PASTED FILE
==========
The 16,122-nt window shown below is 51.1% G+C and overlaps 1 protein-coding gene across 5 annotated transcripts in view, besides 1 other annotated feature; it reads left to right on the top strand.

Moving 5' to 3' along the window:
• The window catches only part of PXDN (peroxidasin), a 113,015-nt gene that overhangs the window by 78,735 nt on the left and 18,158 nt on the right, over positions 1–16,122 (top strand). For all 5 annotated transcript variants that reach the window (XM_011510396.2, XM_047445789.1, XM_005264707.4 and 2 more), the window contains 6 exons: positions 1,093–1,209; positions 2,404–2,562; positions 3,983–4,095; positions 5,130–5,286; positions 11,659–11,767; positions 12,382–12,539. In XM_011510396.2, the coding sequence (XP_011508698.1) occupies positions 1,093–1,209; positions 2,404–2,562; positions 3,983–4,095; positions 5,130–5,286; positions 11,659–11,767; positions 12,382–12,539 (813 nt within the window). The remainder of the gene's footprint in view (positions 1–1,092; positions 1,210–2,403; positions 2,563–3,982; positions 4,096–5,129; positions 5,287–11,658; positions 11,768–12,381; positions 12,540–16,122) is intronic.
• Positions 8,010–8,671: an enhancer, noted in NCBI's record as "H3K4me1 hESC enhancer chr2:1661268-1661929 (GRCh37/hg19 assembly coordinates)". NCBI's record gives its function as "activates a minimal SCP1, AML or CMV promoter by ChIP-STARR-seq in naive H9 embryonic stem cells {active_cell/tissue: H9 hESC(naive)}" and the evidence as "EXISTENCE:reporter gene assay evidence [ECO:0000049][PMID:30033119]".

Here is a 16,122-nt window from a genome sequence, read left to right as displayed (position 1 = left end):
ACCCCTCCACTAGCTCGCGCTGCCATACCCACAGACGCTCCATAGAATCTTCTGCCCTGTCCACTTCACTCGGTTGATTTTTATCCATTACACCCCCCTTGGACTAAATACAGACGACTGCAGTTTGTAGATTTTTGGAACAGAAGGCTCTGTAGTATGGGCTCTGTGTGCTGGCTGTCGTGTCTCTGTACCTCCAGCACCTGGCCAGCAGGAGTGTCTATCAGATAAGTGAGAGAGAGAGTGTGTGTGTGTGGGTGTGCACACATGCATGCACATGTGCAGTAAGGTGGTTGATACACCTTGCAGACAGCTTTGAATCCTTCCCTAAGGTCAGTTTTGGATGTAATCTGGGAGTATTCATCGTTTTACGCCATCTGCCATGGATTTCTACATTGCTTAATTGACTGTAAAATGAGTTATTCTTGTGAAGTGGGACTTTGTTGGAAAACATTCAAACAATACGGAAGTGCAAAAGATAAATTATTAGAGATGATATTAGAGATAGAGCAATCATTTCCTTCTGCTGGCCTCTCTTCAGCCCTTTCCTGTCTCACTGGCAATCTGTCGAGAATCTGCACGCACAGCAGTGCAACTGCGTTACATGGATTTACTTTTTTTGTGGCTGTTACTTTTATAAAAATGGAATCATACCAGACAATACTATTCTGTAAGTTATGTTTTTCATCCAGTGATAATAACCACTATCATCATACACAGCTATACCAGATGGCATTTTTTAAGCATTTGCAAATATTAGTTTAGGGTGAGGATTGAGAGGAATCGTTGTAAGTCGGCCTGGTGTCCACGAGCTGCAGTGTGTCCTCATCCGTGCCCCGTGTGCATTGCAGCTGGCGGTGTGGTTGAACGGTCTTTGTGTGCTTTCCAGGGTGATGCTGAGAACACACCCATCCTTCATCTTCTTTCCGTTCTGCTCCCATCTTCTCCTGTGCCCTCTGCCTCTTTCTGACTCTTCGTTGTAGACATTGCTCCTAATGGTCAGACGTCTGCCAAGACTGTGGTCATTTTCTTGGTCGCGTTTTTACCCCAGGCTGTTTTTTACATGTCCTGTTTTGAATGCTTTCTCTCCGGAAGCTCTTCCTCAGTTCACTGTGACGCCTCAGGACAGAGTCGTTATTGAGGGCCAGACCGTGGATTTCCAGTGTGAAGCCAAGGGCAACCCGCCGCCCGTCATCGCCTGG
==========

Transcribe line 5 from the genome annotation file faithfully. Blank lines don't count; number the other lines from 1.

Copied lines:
Here is a 16,122-nt window from a genome sequence, read left to right as displayed (position 1 = left end):